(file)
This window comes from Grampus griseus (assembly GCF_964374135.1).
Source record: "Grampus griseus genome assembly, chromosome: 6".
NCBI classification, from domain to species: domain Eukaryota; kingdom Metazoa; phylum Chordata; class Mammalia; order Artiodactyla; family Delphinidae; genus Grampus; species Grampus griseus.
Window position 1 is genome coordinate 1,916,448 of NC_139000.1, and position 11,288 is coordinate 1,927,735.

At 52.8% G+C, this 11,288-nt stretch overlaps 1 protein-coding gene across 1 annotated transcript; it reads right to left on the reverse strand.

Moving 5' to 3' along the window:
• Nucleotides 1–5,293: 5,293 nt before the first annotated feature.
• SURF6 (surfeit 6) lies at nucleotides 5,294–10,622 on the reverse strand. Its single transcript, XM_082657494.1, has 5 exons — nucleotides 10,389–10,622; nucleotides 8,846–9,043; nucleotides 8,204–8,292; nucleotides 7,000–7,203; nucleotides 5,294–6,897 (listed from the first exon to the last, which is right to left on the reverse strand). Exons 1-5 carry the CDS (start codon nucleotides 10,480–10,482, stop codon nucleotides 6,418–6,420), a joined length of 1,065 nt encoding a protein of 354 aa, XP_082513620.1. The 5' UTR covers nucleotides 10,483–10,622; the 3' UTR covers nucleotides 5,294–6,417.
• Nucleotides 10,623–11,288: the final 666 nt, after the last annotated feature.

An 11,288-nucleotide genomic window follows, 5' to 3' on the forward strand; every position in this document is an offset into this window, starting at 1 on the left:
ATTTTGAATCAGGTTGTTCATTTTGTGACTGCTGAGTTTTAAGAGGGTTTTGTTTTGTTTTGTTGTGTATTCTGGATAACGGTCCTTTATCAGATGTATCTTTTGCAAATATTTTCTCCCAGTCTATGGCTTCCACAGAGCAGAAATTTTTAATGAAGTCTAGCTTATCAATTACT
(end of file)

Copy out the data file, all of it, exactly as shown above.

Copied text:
This window comes from Grampus griseus (assembly GCF_964374135.1).
Source record: "Grampus griseus genome assembly, chromosome: 6".
NCBI classification, from domain to species: domain Eukaryota; kingdom Metazoa; phylum Chordata; class Mammalia; order Artiodactyla; family Delphinidae; genus Grampus; species Grampus griseus.
Window position 1 is genome coordinate 1,916,448 of NC_139000.1, and position 11,288 is coordinate 1,927,735.

At 52.8% G+C, this 11,288-nt stretch overlaps 1 protein-coding gene across 1 annotated transcript; it reads right to left on the reverse strand.

Moving 5' to 3' along the window:
• Nucleotides 1–5,293: 5,293 nt before the first annotated feature.
• SURF6 (surfeit 6) lies at nucleotides 5,294–10,622 on the reverse strand. Its single transcript, XM_082657494.1, has 5 exons — nucleotides 10,389–10,622; nucleotides 8,846–9,043; nucleotides 8,204–8,292; nucleotides 7,000–7,203; nucleotides 5,294–6,897 (listed from the first exon to the last, which is right to left on the reverse strand). Exons 1-5 carry the CDS (start codon nucleotides 10,480–10,482, stop codon nucleotides 6,418–6,420), a joined length of 1,065 nt encoding a protein of 354 aa, XP_082513620.1. The 5' UTR covers nucleotides 10,483–10,622; the 3' UTR covers nucleotides 5,294–6,417.
• Nucleotides 10,623–11,288: the final 666 nt, after the last annotated feature.

An 11,288-nucleotide genomic window follows, 5' to 3' on the forward strand; every position in this document is an offset into this window, starting at 1 on the left:
ATTTTGAATCAGGTTGTTCATTTTGTGACTGCTGAGTTTTAAGAGGGTTTTGTTTTGTTTTGTTGTGTATTCTGGATAACGGTCCTTTATCAGATGTATCTTTTGCAAATATTTTCTCCCAGTCTATGGCTTCCACAGAGCAGAAATTTTTAATGAAGTCTAGCTTATCAATTACT